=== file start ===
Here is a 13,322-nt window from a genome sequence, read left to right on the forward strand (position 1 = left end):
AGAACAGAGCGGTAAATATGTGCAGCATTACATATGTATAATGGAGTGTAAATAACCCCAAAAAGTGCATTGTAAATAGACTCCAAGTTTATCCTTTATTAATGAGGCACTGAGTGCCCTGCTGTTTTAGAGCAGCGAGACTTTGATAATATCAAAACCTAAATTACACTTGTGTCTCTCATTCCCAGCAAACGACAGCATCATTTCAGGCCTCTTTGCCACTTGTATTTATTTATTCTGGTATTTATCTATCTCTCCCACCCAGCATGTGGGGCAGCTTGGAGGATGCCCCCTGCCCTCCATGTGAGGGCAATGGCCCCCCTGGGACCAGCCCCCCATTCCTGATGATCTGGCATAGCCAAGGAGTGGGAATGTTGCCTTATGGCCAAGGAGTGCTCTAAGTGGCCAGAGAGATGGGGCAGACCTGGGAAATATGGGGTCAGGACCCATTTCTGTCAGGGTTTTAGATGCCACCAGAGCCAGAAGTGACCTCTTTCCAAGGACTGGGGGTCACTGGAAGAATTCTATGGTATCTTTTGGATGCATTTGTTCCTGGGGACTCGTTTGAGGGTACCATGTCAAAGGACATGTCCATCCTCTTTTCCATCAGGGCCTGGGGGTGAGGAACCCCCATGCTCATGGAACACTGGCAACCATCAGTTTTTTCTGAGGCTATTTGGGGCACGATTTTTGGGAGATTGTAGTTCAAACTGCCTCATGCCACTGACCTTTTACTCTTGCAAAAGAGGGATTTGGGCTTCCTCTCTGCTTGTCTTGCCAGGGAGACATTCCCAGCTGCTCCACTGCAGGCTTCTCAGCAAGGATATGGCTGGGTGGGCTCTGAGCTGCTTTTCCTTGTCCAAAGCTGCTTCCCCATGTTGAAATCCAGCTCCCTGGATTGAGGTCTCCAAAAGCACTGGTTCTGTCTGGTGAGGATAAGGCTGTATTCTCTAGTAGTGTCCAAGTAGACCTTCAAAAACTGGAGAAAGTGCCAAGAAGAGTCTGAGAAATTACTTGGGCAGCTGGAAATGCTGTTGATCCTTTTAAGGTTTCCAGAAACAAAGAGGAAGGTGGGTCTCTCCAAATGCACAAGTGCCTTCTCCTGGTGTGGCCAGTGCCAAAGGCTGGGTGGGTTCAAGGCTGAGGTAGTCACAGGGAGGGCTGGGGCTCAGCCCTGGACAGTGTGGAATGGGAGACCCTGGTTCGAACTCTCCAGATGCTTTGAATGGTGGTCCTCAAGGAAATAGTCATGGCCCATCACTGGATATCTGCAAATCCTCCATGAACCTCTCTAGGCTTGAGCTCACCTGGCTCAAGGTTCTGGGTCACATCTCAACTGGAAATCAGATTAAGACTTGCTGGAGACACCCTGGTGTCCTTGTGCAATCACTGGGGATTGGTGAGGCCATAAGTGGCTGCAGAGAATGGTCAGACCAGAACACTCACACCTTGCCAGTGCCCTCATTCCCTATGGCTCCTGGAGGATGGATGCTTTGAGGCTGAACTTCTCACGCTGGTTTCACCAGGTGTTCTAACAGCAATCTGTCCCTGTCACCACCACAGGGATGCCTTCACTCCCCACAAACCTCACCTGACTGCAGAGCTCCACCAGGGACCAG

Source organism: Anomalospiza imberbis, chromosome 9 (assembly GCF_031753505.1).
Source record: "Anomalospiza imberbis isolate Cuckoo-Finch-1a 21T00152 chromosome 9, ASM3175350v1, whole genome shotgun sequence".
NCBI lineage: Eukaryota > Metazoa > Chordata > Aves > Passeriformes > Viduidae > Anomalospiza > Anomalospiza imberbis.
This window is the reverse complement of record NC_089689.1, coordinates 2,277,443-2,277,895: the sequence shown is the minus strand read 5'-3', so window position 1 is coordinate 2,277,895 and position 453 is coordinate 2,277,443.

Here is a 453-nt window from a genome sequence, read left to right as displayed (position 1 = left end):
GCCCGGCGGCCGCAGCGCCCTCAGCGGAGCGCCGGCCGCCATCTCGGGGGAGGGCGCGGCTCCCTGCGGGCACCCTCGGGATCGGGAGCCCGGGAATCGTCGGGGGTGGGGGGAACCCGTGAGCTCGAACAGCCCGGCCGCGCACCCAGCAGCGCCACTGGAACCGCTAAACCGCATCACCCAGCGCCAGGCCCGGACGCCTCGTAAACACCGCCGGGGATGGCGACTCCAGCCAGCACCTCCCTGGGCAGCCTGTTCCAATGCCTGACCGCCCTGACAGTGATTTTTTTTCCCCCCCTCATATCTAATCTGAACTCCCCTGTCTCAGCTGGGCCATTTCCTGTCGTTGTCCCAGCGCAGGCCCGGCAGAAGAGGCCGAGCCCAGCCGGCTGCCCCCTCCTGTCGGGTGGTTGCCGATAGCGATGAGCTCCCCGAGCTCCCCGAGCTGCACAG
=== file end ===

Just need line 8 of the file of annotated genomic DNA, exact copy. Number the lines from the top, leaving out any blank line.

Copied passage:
GCCCGGCGGCCGCAGCGCCCTCAGCGGAGCGCCGGCCGCCATCTCGGGGGAGGGCGCGGCTCCCTGCGGGCACCCTCGGGATCGGGAGCCCGGGAATCGTCGGGGGTGGGGGGAACCCGTGAGCTCGAACAGCCCGGCCGCGCACCCAGCAGCGCCACTGGAACCGCTAAACCGCATCACCCAGCGCCAGGCCCGGACGCCTCGTAAACACCGCCGGGGATGGCGACTCCAGCCAGCACCTCCCTGGGCAGCCTGTTCCAATGCCTGACCGCCCTGACAGTGATTTTTTTTCCCCCCCTCATATCTAATCTGAACTCCCCTGTCTCAGCTGGGCCATTTCCTGTCGTTGTCCCAGCGCAGGCCCGGCAGAAGAGGCCGAGCCCAGCCGGCTGCCCCCTCCTGTCGGGTGGTTGCCGATAGCGATGAGCTCCCCGAGCTCCCCGAGCTGCACAG